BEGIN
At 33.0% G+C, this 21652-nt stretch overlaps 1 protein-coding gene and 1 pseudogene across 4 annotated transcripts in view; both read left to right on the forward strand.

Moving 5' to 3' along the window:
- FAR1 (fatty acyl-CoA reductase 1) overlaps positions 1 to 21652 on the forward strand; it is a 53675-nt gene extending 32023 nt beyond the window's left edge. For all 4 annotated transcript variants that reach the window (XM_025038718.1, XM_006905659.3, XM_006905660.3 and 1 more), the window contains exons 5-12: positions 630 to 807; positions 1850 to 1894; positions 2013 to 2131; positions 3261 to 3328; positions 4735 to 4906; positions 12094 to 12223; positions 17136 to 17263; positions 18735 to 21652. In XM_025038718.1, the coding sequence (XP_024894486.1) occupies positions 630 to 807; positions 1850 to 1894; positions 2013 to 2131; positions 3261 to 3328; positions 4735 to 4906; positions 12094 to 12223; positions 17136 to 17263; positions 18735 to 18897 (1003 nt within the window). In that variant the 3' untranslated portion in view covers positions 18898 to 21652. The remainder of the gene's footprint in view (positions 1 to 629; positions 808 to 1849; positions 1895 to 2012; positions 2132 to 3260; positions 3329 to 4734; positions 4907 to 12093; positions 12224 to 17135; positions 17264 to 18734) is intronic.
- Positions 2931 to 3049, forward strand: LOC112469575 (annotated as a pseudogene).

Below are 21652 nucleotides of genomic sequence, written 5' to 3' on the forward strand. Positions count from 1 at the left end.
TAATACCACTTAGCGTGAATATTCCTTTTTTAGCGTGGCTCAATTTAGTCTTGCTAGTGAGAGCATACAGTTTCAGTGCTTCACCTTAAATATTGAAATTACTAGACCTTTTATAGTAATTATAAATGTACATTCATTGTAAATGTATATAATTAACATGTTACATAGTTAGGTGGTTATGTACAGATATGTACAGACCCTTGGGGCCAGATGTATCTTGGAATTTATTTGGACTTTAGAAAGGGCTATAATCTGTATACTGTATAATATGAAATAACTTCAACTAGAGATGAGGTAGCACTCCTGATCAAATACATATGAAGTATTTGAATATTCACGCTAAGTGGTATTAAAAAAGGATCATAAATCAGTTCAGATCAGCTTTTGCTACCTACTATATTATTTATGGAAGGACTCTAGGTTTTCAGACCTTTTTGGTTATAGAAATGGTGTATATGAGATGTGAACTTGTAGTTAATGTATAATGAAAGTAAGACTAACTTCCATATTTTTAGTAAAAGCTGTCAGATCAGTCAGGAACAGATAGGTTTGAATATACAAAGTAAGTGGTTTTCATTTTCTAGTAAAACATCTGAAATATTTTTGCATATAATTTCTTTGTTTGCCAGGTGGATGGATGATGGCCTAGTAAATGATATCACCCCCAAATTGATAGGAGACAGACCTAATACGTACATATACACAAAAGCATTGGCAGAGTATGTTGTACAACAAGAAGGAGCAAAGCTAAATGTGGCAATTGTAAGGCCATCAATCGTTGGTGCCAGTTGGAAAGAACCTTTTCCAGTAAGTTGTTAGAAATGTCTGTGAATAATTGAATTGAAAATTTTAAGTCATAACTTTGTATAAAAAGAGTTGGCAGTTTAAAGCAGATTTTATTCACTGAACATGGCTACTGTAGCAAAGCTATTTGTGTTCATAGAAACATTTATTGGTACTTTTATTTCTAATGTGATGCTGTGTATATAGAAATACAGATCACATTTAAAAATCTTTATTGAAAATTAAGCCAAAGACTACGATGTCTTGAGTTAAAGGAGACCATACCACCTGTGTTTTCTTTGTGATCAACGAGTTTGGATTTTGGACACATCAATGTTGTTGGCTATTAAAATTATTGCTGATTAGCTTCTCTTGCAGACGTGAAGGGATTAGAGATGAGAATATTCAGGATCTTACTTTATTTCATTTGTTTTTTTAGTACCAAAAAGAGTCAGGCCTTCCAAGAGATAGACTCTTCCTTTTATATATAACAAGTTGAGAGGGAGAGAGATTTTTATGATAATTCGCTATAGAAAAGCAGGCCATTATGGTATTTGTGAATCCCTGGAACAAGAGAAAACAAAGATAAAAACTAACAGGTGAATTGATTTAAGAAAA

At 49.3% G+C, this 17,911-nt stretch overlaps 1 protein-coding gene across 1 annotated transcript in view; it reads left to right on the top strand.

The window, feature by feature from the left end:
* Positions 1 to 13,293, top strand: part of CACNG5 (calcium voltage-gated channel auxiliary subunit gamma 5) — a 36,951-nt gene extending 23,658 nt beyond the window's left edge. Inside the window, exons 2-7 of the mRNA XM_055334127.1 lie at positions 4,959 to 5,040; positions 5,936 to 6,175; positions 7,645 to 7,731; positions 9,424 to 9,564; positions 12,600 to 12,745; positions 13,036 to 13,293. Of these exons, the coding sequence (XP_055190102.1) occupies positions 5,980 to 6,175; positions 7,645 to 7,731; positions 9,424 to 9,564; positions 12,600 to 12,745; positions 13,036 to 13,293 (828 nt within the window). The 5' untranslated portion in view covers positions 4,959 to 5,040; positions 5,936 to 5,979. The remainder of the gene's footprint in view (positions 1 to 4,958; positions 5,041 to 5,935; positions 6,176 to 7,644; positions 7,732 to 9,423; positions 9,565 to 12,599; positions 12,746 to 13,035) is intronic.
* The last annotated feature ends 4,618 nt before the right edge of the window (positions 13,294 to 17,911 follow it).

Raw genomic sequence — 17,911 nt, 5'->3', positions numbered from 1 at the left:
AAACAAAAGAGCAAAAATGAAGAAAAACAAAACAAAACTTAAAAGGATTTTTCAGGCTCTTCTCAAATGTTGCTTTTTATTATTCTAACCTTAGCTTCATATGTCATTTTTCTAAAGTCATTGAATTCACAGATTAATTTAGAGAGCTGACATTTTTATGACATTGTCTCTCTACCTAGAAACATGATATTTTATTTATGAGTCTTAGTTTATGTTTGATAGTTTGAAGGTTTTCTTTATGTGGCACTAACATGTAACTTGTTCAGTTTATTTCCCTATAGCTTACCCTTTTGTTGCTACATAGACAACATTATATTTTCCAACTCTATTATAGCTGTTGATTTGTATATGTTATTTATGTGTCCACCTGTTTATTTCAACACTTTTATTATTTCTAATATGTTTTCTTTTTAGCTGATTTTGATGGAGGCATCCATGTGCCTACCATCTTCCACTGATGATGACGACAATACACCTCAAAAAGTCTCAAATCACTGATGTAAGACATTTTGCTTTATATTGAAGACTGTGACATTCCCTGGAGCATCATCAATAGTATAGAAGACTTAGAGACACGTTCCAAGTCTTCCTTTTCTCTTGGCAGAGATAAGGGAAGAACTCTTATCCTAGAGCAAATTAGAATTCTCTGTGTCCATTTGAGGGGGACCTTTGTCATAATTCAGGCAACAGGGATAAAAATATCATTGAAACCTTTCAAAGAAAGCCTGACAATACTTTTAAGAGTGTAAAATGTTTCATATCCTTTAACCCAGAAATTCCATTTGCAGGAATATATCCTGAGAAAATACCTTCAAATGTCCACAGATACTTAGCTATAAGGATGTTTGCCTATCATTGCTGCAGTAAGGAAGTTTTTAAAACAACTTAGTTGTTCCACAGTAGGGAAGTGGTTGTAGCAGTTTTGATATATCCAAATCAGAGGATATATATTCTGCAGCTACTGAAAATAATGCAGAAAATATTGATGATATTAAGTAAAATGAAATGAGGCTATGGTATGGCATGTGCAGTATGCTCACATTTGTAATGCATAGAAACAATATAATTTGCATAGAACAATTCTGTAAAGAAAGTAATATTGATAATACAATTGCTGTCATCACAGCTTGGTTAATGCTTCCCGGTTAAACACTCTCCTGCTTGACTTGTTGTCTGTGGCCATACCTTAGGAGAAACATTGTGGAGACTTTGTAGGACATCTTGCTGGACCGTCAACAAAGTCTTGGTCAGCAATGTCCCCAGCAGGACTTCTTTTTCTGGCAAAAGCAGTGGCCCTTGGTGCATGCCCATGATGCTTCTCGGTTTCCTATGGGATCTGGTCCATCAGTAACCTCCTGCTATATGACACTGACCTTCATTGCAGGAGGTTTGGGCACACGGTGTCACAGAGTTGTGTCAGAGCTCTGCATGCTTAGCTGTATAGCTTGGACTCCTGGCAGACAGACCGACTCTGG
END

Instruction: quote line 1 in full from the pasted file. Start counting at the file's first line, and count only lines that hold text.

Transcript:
At 33.0% G+C, this 21652-nt stretch overlaps 1 protein-coding gene and 1 pseudogene across 4 annotated transcripts in view; both read left to right on the forward strand.